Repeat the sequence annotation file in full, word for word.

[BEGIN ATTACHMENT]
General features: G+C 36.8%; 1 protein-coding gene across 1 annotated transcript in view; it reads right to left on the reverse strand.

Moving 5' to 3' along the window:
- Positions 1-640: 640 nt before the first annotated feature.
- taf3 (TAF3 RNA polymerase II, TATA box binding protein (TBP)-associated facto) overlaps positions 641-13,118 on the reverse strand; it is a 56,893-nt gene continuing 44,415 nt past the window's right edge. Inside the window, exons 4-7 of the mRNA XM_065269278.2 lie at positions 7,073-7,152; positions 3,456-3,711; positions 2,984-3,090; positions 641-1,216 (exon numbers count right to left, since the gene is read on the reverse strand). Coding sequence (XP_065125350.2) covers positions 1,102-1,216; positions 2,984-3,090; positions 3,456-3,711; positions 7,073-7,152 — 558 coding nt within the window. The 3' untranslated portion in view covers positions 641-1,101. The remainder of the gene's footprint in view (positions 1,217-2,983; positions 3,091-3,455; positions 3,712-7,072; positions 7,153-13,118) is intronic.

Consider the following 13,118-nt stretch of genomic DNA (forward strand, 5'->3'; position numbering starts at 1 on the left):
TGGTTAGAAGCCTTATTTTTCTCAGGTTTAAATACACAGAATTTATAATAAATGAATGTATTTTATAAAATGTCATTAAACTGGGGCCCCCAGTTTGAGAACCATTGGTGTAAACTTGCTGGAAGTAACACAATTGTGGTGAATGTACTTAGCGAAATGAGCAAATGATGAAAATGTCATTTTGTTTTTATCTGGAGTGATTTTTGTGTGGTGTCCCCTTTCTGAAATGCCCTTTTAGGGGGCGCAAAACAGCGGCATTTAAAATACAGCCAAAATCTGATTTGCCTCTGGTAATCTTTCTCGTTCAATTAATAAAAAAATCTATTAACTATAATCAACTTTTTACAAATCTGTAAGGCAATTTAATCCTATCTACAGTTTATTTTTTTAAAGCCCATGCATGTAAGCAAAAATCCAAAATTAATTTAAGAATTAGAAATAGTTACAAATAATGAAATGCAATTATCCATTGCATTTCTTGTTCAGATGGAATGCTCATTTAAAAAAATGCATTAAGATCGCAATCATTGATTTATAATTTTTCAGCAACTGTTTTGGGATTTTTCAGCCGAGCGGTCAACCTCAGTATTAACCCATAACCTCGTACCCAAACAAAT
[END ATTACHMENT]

General features: G+C 36.8%; 1 protein-coding gene across 1 annotated transcript in view; it reads right to left on the reverse strand.

Moving 5' to 3' along the window:
- Positions 1-640: 640 nt before the first annotated feature.
- taf3 (TAF3 RNA polymerase II, TATA box binding protein (TBP)-associated facto) overlaps positions 641-13,118 on the reverse strand; it is a 56,893-nt gene continuing 44,415 nt past the window's right edge. Inside the window, exons 4-7 of the mRNA XM_065269278.2 lie at positions 7,073-7,152; positions 3,456-3,711; positions 2,984-3,090; positions 641-1,216 (exon numbers count right to left, since the gene is read on the reverse strand). Coding sequence (XP_065125350.2) covers positions 1,102-1,216; positions 2,984-3,090; positions 3,456-3,711; positions 7,073-7,152 — 558 coding nt within the window. The 3' untranslated portion in view covers positions 641-1,101. The remainder of the gene's footprint in view (positions 1,217-2,983; positions 3,091-3,455; positions 3,712-7,072; positions 7,153-13,118) is intronic.

Consider the following 13,118-nt stretch of genomic DNA (forward strand, 5'->3'; position numbering starts at 1 on the left):
TGGTTAGAAGCCTTATTTTTCTCAGGTTTAAATACACAGAATTTATAATAAATGAATGTATTTTATAAAATGTCATTAAACTGGGGCCCCCAGTTTGAGAACCATTGGTGTAAACTTGCTGGAAGTAACACAATTGTGGTGAATGTACTTAGCGAAATGAGCAAATGATGAAAATGTCATTTTGTTTTTATCTGGAGTGATTTTTGTGTGGTGTCCCCTTTCTGAAATGCCCTTTTAGGGGGCGCAAAACAGCGGCATTTAAAATACAGCCAAAATCTGATTTGCCTCTGGTAATCTTTCTCGTTCAATTAATAAAAAAATCTATTAACTATAATCAACTTTTTACAAATCTGTAAGGCAATTTAATCCTATCTACAGTTTATTTTTTTAAAGCCCATGCATGTAAGCAAAAATCCAAAATTAATTTAAGAATTAGAAATAGTTACAAATAATGAAATGCAATTATCCATTGCATTTCTTGTTCAGATGGAATGCTCATTTAAAAAAATGCATTAAGATCGCAATCATTGATTTATAATTTTTCAGCAACTGTTTTGGGATTTTTCAGCCGAGCGGTCAACCTCAGTATTAACCCATAACCTCGTACCCAAACAAAT